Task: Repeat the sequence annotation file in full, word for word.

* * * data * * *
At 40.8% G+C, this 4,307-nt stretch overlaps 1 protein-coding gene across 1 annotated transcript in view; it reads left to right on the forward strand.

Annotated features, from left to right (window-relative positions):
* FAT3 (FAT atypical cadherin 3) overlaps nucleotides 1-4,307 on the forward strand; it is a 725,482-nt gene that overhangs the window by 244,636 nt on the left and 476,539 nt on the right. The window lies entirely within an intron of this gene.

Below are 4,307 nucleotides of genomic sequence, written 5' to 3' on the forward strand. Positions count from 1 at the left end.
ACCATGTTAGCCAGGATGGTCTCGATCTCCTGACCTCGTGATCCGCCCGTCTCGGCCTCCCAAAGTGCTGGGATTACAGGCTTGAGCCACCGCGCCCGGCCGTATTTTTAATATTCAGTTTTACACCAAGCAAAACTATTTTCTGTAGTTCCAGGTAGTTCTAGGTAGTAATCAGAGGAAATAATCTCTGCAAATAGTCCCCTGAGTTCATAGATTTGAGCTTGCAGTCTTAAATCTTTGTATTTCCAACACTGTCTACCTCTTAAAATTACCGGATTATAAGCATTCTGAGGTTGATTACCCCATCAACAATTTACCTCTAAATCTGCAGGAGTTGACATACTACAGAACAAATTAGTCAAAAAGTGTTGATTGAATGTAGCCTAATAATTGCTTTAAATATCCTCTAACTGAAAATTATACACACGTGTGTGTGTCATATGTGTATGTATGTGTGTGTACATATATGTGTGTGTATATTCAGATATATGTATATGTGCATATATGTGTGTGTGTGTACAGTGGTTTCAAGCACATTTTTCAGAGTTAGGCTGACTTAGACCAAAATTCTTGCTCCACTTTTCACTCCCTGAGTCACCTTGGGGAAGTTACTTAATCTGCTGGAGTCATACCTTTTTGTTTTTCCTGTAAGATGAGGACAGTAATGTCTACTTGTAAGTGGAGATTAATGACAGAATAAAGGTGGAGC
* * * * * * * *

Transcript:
At 40.8% G+C, this 4,307-nt stretch overlaps 1 protein-coding gene across 1 annotated transcript in view; it reads left to right on the forward strand.

Annotated features, from left to right (window-relative positions):
* FAT3 (FAT atypical cadherin 3) overlaps nucleotides 1-4,307 on the forward strand; it is a 725,482-nt gene that overhangs the window by 244,636 nt on the left and 476,539 nt on the right. The window lies entirely within an intron of this gene.

Below are 4,307 nucleotides of genomic sequence, written 5' to 3' on the forward strand. Positions count from 1 at the left end.
ACCATGTTAGCCAGGATGGTCTCGATCTCCTGACCTCGTGATCCGCCCGTCTCGGCCTCCCAAAGTGCTGGGATTACAGGCTTGAGCCACCGCGCCCGGCCGTATTTTTAATATTCAGTTTTACACCAAGCAAAACTATTTTCTGTAGTTCCAGGTAGTTCTAGGTAGTAATCAGAGGAAATAATCTCTGCAAATAGTCCCCTGAGTTCATAGATTTGAGCTTGCAGTCTTAAATCTTTGTATTTCCAACACTGTCTACCTCTTAAAATTACCGGATTATAAGCATTCTGAGGTTGATTACCCCATCAACAATTTACCTCTAAATCTGCAGGAGTTGACATACTACAGAACAAATTAGTCAAAAAGTGTTGATTGAATGTAGCCTAATAATTGCTTTAAATATCCTCTAACTGAAAATTATACACACGTGTGTGTGTCATATGTGTATGTATGTGTGTGTACATATATGTGTGTGTATATTCAGATATATGTATATGTGCATATATGTGTGTGTGTGTACAGTGGTTTCAAGCACATTTTTCAGAGTTAGGCTGACTTAGACCAAAATTCTTGCTCCACTTTTCACTCCCTGAGTCACCTTGGGGAAGTTACTTAATCTGCTGGAGTCATACCTTTTTGTTTTTCCTGTAAGATGAGGACAGTAATGTCTACTTGTAAGTGGAGATTAATGACAGAATAAAGGTGGAGC